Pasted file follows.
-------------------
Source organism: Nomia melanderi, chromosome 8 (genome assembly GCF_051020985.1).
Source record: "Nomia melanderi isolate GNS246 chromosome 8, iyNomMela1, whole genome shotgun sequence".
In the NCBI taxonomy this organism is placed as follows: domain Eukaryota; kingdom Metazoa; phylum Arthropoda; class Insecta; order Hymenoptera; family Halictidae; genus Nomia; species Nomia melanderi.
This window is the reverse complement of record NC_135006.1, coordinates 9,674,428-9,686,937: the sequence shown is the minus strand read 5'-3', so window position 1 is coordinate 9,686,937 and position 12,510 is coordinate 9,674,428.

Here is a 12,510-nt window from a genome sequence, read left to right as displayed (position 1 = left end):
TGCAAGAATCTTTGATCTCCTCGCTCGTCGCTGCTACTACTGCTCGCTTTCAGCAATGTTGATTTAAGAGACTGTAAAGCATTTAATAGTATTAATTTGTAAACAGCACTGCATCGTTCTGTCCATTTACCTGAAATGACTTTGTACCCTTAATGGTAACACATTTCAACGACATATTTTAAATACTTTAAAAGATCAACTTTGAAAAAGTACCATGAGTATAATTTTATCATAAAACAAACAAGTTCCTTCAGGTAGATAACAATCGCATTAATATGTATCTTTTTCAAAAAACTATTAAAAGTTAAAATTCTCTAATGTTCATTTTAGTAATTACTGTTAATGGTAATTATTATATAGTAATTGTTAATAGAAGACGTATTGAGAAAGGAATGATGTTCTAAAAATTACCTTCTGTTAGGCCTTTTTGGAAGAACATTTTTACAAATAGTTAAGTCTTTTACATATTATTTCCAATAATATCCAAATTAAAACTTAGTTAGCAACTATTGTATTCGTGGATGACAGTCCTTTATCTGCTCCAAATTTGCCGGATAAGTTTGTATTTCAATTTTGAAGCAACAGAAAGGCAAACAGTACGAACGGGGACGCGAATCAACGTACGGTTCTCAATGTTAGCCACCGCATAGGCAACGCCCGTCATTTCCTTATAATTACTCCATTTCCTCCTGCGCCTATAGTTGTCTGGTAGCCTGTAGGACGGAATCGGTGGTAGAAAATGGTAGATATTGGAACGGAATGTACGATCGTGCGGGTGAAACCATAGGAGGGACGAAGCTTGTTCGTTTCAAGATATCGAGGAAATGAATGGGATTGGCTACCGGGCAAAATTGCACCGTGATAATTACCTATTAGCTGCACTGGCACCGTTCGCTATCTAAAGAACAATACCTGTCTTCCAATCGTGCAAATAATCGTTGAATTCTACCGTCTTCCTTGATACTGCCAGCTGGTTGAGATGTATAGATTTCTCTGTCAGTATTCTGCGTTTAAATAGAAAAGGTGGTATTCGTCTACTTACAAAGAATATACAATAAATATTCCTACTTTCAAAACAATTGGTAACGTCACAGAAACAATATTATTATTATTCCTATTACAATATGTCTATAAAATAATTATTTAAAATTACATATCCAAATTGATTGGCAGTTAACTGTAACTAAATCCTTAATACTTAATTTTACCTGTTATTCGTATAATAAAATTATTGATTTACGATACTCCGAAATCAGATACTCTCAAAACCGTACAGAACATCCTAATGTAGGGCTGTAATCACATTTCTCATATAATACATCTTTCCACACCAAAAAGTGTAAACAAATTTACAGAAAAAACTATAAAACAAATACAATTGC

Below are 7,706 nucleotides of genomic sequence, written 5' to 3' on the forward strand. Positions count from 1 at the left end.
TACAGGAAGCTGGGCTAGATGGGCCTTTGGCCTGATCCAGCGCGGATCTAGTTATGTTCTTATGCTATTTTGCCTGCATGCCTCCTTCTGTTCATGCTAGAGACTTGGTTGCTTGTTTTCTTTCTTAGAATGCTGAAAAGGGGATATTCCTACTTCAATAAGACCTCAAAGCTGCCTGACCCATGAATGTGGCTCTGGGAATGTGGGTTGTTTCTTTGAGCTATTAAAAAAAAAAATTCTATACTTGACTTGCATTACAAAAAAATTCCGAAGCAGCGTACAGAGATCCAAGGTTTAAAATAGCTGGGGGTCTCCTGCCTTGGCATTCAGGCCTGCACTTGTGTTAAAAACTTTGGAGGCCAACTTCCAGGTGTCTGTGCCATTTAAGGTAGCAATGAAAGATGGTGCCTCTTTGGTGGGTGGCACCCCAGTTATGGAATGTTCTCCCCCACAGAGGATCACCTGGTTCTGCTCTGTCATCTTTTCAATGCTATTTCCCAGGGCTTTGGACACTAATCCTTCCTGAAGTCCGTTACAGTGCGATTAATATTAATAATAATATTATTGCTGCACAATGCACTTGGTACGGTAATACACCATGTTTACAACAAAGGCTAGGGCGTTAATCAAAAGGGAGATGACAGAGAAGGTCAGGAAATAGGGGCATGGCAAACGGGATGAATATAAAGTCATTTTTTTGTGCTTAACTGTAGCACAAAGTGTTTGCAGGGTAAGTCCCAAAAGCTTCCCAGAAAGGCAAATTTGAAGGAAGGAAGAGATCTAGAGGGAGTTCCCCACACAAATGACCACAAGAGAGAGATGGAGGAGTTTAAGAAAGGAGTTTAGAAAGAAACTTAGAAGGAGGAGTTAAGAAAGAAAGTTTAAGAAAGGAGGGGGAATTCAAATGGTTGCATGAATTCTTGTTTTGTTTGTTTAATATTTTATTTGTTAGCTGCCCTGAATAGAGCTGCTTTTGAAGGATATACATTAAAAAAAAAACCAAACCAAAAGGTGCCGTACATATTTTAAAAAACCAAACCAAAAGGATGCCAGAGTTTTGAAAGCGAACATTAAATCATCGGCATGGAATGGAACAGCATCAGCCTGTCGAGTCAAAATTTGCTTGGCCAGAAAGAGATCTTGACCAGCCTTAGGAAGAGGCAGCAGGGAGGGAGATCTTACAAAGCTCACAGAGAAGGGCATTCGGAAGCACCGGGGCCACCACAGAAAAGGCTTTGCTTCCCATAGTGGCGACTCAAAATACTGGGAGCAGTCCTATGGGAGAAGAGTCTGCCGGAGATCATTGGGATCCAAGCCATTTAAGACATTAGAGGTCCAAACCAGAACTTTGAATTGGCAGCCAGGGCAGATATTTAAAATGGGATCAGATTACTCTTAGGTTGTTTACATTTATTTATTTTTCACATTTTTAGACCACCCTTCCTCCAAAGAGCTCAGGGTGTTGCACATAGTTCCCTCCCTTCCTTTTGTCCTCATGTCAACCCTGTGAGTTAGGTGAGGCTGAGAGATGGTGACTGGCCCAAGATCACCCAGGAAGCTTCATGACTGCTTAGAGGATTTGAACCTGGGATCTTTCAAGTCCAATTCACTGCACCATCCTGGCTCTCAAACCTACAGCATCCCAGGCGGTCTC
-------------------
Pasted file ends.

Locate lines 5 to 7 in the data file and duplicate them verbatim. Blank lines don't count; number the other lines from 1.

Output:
Here is a 12,510-nt window from a genome sequence, read left to right as displayed (position 1 = left end):
TGCAAGAATCTTTGATCTCCTCGCTCGTCGCTGCTACTACTGCTCGCTTTCAGCAATGTTGATTTAAGAGACTGTAAAGCATTTAATAGTATTAATTTGTAAACAGCACTGCATCGTTCTGTCCATTTACCTGAAATGACTTTGTACCCTTAATGGTAACACATTTCAACGACATATTTTAAATACTTTAAAAGATCAACTTTGAAAAAGTACCATGAGTATAATTTTATCATAAAACAAACAAGTTCCTTCAGGTAGATAACAATCGCATTAATATGTATCTTTTTCAAAAAACTATTAAAAGTTAAAATTCTCTAATGTTCATTTTAGTAATTACTGTTAATGGTAATTATTATATAGTAATTGTTAATAGAAGACGTATTGAGAAAGGAATGATGTTCTAAAAATTACCTTCTGTTAGGCCTTTTTGGAAGAACATTTTTACAAATAGTTAAGTCTTTTACATATTATTTCCAATAATATCCAAATTAAAACTTAGTTAGCAACTATTGTATTCGTGGATGACAGTCCTTTATCTGCTCCAAATTTGCCGGATAAGTTTGTATTTCAATTTTGAAGCAACAGAAAGGCAAACAGTACGAACGGGGACGCGAATCAACGTACGGTTCTCAATGTTAGCCACCGCATAGGCAACGCCCGTCATTTCCTTATAATTACTCCATTTCCTCCTGCGCCTATAGTTGTCTGGTAGCCTGTAGGACGGAATCGGTGGTAGAAAATGGTAGATATTGGAACGGAATGTACGATCGTGCGGGTGAAACCATAGGAGGGACGAAGCTTGTTCGTTTCAAGATATCGAGGAAATGAATGGGATTGGCTACCGGGCAAAATTGCACCGTGATAATTACCTATTAGCTGCACTGGCACCGTTCGCTATCTAAAGAACAATACCTGTCTTCCAATCGTGCAAATAATCGTTGAATTCTACCGTCTTCCTTGATACTGCCAGCTGGTTGAGATGTATAGATTTCTCTGTCAGTATTCTGCGTTTAAATAGAAAAGGTGGTATTCGTCTACTTACAAAGAATATACAATAAATATTCCTACTTTCAAAACAATTGGTAACGTCACAGAAACAATATTATTATTATTCCTATTACAATATGTCTATAAAATAATTATTTAAAATTACATATCCAAATTGATTGGCAGTTAACTGTAACTAAATCCTTAATACTTAATTTTACCTGTTATTCGTATAATAAAATTATTGATTTACGATACTCCGAAATCAGATACTCTCAAAACCGTACAGAACATCCTAATGTAGGGCTGTAATCACATTTCTCATATAATACATCTTTCCACACCAAAAAGTGTAAACAAATTTACAGAAAAAACTATAAAACAAATACAATTGC

Below are 7,706 nucleotides of genomic sequence, written 5' to 3' on the forward strand. Positions count from 1 at the left end.